Because I am busy at work on a paper, I will unfortunately not be able to blog as regularly as I would like for the next couple of days. And this while I have a number of thoughts about several issues of the day. Wall Street rallies as the Federal Reserve Chairman says that while economic growth is slowing, the economy remains strong. Hezbollah continues to fire rockets indiscriminately at Israel while Israel attacks the terrorist’s infrastructure in Lebanon. (Keep your eyes on Pajamas for regular updates on the situation in the Middle East.)
So preoccupied was I with my paper (and other obligations) as well as the news from the Middle East that I almost missed the defeat in the House of Representatives of a constitutional amendment defining marriage as the union of one man and one woman.
While I was delighted that this pernicious proposal was once again defeated, I was saddened (once again) at the shallowness of the debate — on both sides. While most of the releases I read from the gay groups were filled with the same angry rhetoric, there were two notable exceptions this time.
Log Cabin’s latest release was far less angry than the organization’s statement at the time of the Senate debate. Indeed, while I have a few minor quibbles with the release*, it pretty much sets the right tone. I particularly liked Patrick Guerriero’s line that “The House spoke very clearly and again said that marriage is an issue the states are perfectly capable of handling.” A small step in the right direction.
The other interesting exception this time was the one from the National Stonewall Democrats (NSD) which was half-brilliant, half-angry partisan. NSD Executive Director Jo Wyrick said:
Marriage is an institution that strengthens the American family, and it should be legally extended to all couples. . . . Americans should be allowed the freedom to discuss this issue at their dinner tables and in their houses of worship. Instead, Republicans would rather use this debate to divide the public through poor policy that attacks the Constitution. House Republicans have twice failed to force through this discriminatory amendment, just as they continue to fail the American public through their misguided priorities.
Wyrick was right to note that marriage strengthens the family and to welcome a discussion of the topic. Yet, I just don’t see how anyone can see putting a topic on the calender of an elected, deliberative assembly as an attempt to “force” it through. The House Republicans debated an important issue, then voted on it — and saw it defeated.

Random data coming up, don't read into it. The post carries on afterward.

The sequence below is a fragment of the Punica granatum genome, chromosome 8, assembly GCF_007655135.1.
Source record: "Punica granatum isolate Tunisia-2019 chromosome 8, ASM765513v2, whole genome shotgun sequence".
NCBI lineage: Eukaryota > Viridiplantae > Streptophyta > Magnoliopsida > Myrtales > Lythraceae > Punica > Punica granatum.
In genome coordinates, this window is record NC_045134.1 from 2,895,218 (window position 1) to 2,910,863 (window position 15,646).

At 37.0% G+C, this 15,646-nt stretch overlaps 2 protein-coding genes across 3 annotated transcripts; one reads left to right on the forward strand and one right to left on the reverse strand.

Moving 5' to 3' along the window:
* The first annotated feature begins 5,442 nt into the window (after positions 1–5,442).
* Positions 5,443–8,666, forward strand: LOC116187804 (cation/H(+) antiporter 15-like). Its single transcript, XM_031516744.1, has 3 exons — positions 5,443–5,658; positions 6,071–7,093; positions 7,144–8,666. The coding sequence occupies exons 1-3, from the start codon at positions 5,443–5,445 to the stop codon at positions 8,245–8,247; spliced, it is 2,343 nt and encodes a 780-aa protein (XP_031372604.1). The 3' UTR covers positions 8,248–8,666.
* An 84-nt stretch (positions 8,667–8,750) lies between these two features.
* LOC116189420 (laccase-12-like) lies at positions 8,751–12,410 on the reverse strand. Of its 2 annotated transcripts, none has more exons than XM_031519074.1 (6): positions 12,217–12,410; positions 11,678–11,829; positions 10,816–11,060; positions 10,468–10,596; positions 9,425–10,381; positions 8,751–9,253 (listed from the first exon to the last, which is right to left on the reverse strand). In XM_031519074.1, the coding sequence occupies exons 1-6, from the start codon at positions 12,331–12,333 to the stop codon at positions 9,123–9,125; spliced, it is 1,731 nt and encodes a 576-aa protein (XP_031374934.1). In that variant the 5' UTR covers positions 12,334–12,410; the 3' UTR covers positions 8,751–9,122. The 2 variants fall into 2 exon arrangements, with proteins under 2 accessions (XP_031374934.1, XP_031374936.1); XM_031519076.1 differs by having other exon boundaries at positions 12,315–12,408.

By putting the topic up for a vote, House Republicans encouraged debate. That they achieved a majority indicates that there is still strong support for this gratuitous (and potentially dangerous) amendment and that we still need to keep the conversation going — in order to change the minds of those who support it. That they failed to achieve the two-thirds majority necessary to amend the constitution should make us grateful for the wisdom of its framers, particularly James Madison, who made it difficult to amend this august charter.
That those — on both sides — did not see this debate as an occasion to better understand their adversaries’ ideas suggests that some minds remind perpetually closed to those with whom they disagree. For as much as I’ve blogged on civil discourse, it doesn’t seem to make any difference to our most ardent critics. They will continue to see us not as we are, but as the narrow-minded demons of their imaginations.
While I have been delighted to reply to e-mails from liberal readers, eager to better understand gay conservatives, some (in e-mails and in the comments) persist in insulting us. One writer even accused me of being “all flustered” that I get hate mail. Yet, in the very post to which he attached his comment, I noted that the latest batch of hate mail “brought a smile to my face.” A smile suggests that someone is happy and/or amused and not upset as someone would be if flustered.
It is unfortunate that those who who write on controversial blogs are subject to this kind of abuse. But, I’ve learned to expect that nowadays. In an ideal world, we would receive honest and civil criticism, rather than mean-spirited barbs. Alas that all too many would rather insult than debate. And such behavior is not limited to my ideological adversaries.
-Dan (AKA GayPatriotWest): GayPatriotWest@aol.com
* I would have just deleted a few words and tweaked one sentence.